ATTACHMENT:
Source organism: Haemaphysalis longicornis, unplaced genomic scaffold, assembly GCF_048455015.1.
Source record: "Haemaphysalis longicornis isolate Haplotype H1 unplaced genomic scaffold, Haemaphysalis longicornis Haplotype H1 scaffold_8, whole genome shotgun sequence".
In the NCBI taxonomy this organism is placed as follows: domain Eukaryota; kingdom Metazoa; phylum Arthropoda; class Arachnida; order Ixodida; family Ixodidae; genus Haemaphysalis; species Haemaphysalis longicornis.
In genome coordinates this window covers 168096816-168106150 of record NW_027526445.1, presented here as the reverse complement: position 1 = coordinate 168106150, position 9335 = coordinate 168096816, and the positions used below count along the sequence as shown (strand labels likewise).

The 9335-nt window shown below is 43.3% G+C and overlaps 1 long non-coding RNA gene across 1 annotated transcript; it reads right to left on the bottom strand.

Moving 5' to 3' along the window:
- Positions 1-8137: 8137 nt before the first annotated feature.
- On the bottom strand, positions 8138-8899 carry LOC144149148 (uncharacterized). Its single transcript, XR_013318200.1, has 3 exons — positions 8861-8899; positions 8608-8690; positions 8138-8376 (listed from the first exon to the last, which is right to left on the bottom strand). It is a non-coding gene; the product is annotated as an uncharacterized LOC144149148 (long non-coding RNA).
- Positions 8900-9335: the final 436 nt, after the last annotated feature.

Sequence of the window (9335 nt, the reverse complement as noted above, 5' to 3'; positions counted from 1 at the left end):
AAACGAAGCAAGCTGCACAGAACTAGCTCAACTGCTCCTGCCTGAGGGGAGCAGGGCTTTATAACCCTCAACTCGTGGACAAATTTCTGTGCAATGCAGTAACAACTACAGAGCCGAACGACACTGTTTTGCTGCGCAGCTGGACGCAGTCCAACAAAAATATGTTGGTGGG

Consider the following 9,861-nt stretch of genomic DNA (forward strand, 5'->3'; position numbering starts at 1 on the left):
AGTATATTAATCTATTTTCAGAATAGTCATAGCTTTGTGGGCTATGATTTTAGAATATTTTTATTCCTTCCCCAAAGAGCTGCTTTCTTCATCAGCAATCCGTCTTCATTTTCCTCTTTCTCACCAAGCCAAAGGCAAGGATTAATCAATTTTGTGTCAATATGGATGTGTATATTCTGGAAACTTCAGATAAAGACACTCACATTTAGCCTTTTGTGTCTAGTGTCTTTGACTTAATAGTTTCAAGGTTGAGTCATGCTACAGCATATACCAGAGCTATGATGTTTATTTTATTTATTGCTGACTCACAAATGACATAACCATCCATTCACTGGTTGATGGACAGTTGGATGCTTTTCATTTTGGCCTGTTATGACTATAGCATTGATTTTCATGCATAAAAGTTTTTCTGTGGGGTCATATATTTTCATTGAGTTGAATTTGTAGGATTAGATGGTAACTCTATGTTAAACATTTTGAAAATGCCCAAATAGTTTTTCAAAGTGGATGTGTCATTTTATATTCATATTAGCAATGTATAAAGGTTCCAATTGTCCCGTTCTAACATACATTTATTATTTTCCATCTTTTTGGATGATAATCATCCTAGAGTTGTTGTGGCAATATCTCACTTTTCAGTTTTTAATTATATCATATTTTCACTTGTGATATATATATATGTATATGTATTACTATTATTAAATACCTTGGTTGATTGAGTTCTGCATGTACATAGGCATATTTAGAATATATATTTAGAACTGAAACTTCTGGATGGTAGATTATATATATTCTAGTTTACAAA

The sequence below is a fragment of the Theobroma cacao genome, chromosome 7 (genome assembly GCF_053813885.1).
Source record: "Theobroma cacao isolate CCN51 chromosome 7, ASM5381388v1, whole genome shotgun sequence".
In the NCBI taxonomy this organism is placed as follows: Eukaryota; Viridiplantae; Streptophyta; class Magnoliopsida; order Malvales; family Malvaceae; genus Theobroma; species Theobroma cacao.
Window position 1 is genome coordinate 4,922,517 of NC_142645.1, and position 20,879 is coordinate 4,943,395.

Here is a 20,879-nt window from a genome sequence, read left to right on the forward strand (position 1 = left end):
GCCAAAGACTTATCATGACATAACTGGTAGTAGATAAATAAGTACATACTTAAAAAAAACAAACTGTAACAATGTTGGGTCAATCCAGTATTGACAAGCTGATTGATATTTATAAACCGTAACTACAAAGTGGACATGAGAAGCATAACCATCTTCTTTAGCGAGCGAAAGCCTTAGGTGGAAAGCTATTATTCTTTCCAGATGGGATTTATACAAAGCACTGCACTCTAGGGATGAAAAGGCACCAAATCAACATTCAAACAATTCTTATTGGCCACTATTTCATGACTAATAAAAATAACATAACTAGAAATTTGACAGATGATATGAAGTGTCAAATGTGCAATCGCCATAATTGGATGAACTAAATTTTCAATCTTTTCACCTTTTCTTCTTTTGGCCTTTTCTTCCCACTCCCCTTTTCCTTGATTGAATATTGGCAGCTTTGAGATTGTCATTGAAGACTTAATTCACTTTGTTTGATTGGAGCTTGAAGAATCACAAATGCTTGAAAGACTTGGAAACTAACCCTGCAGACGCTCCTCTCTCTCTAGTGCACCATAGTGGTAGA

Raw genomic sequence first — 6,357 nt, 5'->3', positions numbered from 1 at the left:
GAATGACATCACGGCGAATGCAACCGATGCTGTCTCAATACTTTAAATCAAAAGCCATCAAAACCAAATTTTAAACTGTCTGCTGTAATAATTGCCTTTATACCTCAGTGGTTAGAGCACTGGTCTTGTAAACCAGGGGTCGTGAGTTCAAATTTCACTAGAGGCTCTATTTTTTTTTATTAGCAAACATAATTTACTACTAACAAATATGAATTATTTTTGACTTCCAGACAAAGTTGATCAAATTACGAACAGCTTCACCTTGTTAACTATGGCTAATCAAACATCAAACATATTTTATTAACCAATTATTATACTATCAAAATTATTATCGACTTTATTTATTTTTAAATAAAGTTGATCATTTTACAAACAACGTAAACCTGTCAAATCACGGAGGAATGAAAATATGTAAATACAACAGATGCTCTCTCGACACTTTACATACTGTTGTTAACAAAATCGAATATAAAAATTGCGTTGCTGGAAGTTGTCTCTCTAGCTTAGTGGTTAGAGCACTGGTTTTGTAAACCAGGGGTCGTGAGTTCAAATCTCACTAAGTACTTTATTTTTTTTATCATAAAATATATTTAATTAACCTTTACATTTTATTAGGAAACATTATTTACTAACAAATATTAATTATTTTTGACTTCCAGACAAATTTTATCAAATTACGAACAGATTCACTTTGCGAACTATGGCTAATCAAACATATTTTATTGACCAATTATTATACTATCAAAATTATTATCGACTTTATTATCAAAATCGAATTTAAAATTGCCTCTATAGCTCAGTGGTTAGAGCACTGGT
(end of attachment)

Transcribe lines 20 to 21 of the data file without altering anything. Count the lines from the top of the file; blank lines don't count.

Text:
Raw genomic sequence first — 6,357 nt, 5'->3', positions numbered from 1 at the left:
GAATGACATCACGGCGAATGCAACCGATGCTGTCTCAATACTTTAAATCAAAAGCCATCAAAACCAAATTTTAAACTGTCTGCTGTAATAATTGCCTTTATACCTCAGTGGTTAGAGCACTGGTCTTGTAAACCAGGGGTCGTGAGTTCAAATTTCACTAGAGGCTCTATTTTTTTTTATTAGCAAACATAATTTACTACTAACAAATATGAATTATTTTTGACTTCCAGACAAAGTTGATCAAATTACGAACAGCTTCACCTTGTTAACTATGGCTAATCAAACATCAAACATATTTTATTAACCAATTATTATACTATCAAAATTATTATCGACTTTATTTATTTTTAAATAAAGTTGATCATTTTACAAACAACGTAAACCTGTCAAATCACGGAGGAATGAAAATATGTAAATACAACAGATGCTCTCTCGACACTTTACATACTGTTGTTAACAAAATCGAATATAAAAATTGCGTTGCTGGAAGTTGTCTCTCTAGCTTAGTGGTTAGAGCACTGGTTTTGTAAACCAGGGGTCGTGAGTTCAAATCTCACTAAGTACTTTATTTTTTTTATCATAAAATATATTTAATTAACCTTTACATTTTATTAGGAAACATTATTTACTAACAAATATTAATTATTTTTGACTTCCAGACAAATTTTATCAAATTACGAACAGATTCACTTTGCGAACTATGGCTAATCAAACATATTTTATTGACCAATTATTATACTATCAAAATTATTATCGACTTTATTATCAAAATCGAATTTAAAATTGCCTCTATAGCTCAGTGGTTAGAGCACTGGT